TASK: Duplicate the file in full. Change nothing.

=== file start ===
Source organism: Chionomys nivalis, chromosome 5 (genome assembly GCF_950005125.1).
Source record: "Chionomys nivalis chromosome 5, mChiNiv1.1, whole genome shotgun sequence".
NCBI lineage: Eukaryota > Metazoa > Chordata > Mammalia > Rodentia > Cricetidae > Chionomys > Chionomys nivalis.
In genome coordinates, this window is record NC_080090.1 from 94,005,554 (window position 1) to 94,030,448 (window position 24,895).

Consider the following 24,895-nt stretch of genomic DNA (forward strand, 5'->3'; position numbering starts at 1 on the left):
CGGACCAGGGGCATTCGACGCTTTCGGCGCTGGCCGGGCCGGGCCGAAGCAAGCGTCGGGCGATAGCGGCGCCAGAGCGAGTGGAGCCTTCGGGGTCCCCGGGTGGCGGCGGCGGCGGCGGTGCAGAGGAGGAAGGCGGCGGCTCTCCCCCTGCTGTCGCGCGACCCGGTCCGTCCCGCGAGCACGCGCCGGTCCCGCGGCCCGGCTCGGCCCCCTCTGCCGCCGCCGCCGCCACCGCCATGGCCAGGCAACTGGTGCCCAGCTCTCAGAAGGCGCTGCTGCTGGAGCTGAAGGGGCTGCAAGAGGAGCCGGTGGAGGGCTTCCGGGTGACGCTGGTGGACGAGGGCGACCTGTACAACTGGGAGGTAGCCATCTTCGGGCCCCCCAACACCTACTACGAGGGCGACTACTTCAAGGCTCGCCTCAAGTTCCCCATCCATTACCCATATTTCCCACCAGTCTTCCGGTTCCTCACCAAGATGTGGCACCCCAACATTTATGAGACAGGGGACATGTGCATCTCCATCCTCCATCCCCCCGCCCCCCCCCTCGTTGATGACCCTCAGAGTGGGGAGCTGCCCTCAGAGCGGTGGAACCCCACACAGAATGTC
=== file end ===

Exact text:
Source organism: Chionomys nivalis, chromosome 5 (genome assembly GCF_950005125.1).
Source record: "Chionomys nivalis chromosome 5, mChiNiv1.1, whole genome shotgun sequence".
NCBI lineage: Eukaryota > Metazoa > Chordata > Mammalia > Rodentia > Cricetidae > Chionomys > Chionomys nivalis.
In genome coordinates, this window is record NC_080090.1 from 94,005,554 (window position 1) to 94,030,448 (window position 24,895).

Consider the following 24,895-nt stretch of genomic DNA (forward strand, 5'->3'; position numbering starts at 1 on the left):
CGGACCAGGGGCATTCGACGCTTTCGGCGCTGGCCGGGCCGGGCCGAAGCAAGCGTCGGGCGATAGCGGCGCCAGAGCGAGTGGAGCCTTCGGGGTCCCCGGGTGGCGGCGGCGGCGGCGGTGCAGAGGAGGAAGGCGGCGGCTCTCCCCCTGCTGTCGCGCGACCCGGTCCGTCCCGCGAGCACGCGCCGGTCCCGCGGCCCGGCTCGGCCCCCTCTGCCGCCGCCGCCGCCACCGCCATGGCCAGGCAACTGGTGCCCAGCTCTCAGAAGGCGCTGCTGCTGGAGCTGAAGGGGCTGCAAGAGGAGCCGGTGGAGGGCTTCCGGGTGACGCTGGTGGACGAGGGCGACCTGTACAACTGGGAGGTAGCCATCTTCGGGCCCCCCAACACCTACTACGAGGGCGACTACTTCAAGGCTCGCCTCAAGTTCCCCATCCATTACCCATATTTCCCACCAGTCTTCCGGTTCCTCACCAAGATGTGGCACCCCAACATTTATGAGACAGGGGACATGTGCATCTCCATCCTCCATCCCCCCGCCCCCCCCCTCGTTGATGACCCTCAGAGTGGGGAGCTGCCCTCAGAGCGGTGGAACCCCACACAGAATGTC